Yes. And for better or worse, this is the way it is going to be from here on out. Thornton's suspension leaves no gray area in that regard.

However, as the aforementioned Wyshynski mentioned above, Nick Foligno's hit on Pat Dwyer shares many similarities with Thornton's hit on David Perron. The pass comes from a defenseman up the center of the ice, the offended player has his head down, and contact with the head was made. So why did Foligno go unpenalized during the game, was not suspended afterwards, and only assessed a fine? And why was Thornton was ejected from the game, missing thirty five minutes of action, and consequently suspended for a deuce?

Here is the NHL's press release concerning Thornton:

San Jose Sharks forward Joe Thornton has been suspended for two games and will forfeit $77,419.36 in salary as a result of delivering an illegal check to the head of St. Louis Blues forward David Perron in NHL game #176, last night, the National Hockey League announced today.

The incident occurred at 5:26 of the second period and Thornton was assessed a major penalty and game misconduct under Rule 48 for Illegal Check to the Head. Thornton will miss games against Tampa Bay (Nov. 6) and Anaheim (Nov. 9). He is eligible to return Nov. 11 against the New York Islanders.

Clarity. This release does does not have it.

It is akin to reading a boxscore after the game, a nuts and bolts explanation of a play that has numerous other factors involved. It offers nothing except information that even the most casual observers can figure out on their own.

Satisfying customers is ultimately the NHL's biggest priority. Without revenue the League doesn't flourish, and without fans, that revenue stream dries up. Fans are the most important thing to every single NHL organization-- they allow management to spend vast amounts of money on players, hold promotions to increase cash flow, and draw in media outlets to cover the sport and increase exposure. Everything is interdependent here, but without fans, the whole system collapses. No fans means no interest. No interest means no exposure. No exposure means no growth. Simple.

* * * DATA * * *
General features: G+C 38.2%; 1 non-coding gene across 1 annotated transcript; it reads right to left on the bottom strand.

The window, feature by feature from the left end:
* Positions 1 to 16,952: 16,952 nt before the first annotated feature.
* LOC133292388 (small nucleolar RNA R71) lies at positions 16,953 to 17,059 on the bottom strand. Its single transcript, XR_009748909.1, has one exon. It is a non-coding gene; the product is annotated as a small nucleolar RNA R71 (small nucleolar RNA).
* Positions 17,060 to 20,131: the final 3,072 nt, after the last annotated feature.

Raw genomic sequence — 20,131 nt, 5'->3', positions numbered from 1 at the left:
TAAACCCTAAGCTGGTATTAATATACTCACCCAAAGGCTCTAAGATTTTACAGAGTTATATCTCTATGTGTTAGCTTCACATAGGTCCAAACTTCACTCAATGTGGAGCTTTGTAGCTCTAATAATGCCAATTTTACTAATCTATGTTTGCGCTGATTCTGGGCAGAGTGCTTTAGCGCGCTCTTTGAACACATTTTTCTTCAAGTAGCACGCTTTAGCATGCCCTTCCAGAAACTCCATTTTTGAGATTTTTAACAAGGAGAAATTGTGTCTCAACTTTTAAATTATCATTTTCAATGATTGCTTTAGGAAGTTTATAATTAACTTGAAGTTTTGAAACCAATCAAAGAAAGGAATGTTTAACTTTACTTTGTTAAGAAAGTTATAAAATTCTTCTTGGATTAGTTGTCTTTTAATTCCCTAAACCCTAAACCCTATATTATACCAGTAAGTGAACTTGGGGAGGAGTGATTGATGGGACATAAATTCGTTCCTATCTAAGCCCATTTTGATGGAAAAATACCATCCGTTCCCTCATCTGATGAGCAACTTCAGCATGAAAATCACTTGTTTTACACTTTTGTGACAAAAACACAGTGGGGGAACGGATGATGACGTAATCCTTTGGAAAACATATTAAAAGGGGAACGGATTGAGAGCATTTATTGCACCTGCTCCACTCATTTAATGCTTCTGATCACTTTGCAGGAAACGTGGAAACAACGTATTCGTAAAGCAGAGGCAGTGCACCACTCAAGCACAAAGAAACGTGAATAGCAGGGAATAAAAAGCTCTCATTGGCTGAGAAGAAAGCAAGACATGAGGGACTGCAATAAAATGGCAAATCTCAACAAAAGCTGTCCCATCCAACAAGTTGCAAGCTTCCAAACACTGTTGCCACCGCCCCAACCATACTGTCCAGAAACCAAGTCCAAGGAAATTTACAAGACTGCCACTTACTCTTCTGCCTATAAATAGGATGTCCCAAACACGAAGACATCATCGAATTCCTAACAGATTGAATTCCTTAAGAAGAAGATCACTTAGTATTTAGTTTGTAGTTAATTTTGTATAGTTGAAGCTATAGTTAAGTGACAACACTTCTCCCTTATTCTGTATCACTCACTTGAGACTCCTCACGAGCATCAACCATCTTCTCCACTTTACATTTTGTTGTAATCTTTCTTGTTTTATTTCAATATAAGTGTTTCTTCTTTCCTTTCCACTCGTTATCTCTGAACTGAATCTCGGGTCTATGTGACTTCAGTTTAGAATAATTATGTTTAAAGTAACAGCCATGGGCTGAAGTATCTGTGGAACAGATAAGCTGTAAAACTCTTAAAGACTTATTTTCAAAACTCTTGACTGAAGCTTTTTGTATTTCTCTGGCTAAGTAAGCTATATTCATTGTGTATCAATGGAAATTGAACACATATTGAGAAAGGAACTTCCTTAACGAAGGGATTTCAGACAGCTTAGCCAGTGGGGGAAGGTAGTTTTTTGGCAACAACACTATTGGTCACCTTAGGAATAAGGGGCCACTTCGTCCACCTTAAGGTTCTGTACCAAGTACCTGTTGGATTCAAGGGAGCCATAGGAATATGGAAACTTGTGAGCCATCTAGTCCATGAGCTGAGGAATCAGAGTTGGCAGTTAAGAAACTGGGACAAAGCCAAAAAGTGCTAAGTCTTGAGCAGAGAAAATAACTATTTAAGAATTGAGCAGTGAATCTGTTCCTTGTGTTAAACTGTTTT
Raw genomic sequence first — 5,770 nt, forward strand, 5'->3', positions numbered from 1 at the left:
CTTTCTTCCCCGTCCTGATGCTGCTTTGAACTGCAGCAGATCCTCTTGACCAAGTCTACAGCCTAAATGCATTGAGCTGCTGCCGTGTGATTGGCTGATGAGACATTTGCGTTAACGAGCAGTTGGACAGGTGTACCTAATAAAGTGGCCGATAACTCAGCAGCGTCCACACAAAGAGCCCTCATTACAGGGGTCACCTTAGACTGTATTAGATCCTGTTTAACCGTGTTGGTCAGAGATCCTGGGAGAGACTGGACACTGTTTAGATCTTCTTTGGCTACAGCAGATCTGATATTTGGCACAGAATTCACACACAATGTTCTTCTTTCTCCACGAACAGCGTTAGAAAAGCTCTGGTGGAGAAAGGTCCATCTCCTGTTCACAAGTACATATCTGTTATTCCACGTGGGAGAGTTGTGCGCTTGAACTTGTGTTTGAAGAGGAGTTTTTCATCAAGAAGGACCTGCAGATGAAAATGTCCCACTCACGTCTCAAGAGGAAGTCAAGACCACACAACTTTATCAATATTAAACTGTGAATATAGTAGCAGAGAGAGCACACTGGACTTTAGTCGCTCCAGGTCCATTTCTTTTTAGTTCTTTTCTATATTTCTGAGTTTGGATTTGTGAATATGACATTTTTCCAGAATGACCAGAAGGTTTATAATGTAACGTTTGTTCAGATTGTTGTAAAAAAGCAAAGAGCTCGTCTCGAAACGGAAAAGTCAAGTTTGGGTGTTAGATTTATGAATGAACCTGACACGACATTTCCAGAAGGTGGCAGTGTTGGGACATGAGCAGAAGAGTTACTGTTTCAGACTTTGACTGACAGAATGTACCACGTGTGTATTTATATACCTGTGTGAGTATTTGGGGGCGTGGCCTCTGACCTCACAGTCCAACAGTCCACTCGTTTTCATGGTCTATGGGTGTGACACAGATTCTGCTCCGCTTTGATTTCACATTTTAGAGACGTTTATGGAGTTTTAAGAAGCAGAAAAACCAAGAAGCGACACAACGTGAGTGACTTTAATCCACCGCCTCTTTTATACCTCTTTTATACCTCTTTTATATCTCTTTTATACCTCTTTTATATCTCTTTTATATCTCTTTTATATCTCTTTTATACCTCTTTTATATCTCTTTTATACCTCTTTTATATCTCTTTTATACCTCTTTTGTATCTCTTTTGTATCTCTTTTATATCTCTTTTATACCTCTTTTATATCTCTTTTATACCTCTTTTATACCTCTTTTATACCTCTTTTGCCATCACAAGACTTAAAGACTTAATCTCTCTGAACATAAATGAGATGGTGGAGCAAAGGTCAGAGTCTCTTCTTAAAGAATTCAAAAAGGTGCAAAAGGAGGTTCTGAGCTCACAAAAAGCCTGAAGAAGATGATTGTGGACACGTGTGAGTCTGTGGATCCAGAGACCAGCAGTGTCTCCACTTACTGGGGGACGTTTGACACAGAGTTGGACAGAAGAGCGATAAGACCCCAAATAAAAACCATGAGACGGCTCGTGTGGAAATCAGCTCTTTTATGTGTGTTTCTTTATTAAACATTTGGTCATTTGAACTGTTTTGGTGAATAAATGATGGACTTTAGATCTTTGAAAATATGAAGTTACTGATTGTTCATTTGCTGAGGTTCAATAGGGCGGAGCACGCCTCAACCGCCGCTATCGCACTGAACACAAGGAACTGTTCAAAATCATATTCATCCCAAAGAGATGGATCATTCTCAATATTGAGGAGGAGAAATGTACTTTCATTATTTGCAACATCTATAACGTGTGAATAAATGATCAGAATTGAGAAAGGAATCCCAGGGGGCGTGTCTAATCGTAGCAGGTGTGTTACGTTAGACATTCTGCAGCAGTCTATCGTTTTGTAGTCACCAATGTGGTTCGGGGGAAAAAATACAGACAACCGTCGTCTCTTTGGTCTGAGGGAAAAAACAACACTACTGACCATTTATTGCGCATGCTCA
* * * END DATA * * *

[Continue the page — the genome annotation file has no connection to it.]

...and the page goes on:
This isn't to say that the NHL has turned a blind eye towards fans-- far from it. The League is consistently at the forefront of the social media revolution in the sporting world, by far the most privy to these things than every other sport league in the United States of America. They do an excellent job of disseminating information to their customers over the internet, a direct line straight into the vein of fanbases everywhere.

Which makes this proposal a fairly easy one to implement. The infrastructure is already there, the track already laid. All it takes is a conductor to get the train moving out of the station.

The idea is simple-- a video of suspensions, complete with audio commentary throughout, explaining why each incident was suspendable according to the current NHL Rulebook.

With all of the confusion surrounding the Wheel of Justice over the years, this would be a great way for the NHL to directly explain to their consumer, as well as the organizations effected by supplementary discipline, why a certain ruling was given out. Clarity breeds understanding, and understanding for the players and fans can never be considered a detriment to the game. A minute long video breaking down the play, from the rules to the methods involved that warranted discipline, can only be a good thing for the League.